- The IAAF President’s on-stage interview was one of the highlight features of the WADA Anti-Doping Organization (ADO) Symposium in March
- In the interview, Coe stated that in a year’s time his sport will look “very, very different than it does today”
- Admits that WADA’s Independent Commission Report into widespread doping in Russian athletics is the “chunkiest challenge” he has faced in his career
- States that the IAAF’s biggest challenge is reaching the next generation of potential athletics stars
In this first ever edition of WADA Talks Live, we sat down with Lord Sebastian Coe, the two-time Olympic gold medalist and current President of the International Association of Athletics Federations (IAAF), for a unique on-stage interview in front of the international anti-doping community at the WADA ADO Symposium in March. During the interview, the IAAF President discussed his own illustrious career, his take on anti-doping, while also providing an update on the anti-doping reform measures being taken by the IAAF.
Reflecting on his own athletic career and his awareness of athlete doping at that time, Coe said: “I was aware of doping being an issue; I was talking and writing about it at the end of the 1970s so for me, this is getting on to be a 40-year long crusade”. He admitted that the Independent Commission Report into widespread doping in Russian athletics was the “chunkiest challenge” he has faced in his career. Coe spoke of his personal decision to attend the press conference that announced the outcomes of the second part of the Commission’s Report in January, and his reaction to WADA Founding President, Richard Pound’s endorsement of his presidency: “I was very grateful for Dick’s observations; the reason I wanted to be in Munich was simply that I didn’t want anybody to think that our sport wasn’t confronting the enormity of the accusations and the subsequent findings of the report. I didn’t want anybody to think, contrary to popular belief, that somehow I would want to close down media scrutiny, which I fundamentally believe is one of the great rights in the world.”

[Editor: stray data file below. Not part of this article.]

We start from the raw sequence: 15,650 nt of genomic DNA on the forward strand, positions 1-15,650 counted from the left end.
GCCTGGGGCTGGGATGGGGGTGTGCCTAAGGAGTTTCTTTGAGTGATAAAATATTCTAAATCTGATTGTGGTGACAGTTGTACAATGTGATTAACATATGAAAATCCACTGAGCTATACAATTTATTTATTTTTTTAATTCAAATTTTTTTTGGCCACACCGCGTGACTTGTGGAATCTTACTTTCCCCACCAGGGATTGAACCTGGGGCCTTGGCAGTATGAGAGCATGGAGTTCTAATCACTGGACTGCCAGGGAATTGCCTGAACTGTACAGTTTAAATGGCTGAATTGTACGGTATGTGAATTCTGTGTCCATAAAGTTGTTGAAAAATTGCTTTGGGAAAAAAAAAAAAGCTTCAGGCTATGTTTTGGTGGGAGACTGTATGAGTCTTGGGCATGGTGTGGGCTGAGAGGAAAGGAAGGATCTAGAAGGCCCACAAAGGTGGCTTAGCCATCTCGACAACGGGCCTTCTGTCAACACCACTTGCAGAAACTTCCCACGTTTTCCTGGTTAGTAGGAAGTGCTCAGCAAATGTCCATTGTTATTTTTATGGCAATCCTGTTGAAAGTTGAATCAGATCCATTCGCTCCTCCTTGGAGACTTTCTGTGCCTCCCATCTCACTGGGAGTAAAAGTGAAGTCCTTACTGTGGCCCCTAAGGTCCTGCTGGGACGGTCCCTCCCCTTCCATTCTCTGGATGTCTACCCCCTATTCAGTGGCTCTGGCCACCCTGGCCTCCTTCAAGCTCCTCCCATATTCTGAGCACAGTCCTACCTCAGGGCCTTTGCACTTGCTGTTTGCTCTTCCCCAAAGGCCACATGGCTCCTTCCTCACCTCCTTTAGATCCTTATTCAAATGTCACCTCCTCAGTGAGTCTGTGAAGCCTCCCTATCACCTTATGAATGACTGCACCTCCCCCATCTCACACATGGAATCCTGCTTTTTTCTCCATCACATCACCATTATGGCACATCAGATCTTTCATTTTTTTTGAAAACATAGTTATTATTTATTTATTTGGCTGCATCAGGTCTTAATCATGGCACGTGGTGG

Looking ahead, Coe acknowledged: “I have a twin challenge: to return trust to the IAAF and return trust to the sport; but particularly, to create systems that are safe and secure for clean athletes. Because if this isn’t about the athletes, we might as well all go home.”
Finally, in discussing what he would like his IAAF legacy to look like, Coe said: “Anti-doping is not our biggest problem. [Our biggest problem] is exciting young people to want to take up our sport. We haven’t done that well enough; and so it is very important that we don’t take our eye off the ball here. We need to find the new generation.”
WADA Talks sees the agency’s Senior Manager, Media Relations and Communications, Ben Nichols, interviewing leading figures from the athlete community, sport, government and other partners involved in the clean sport movement.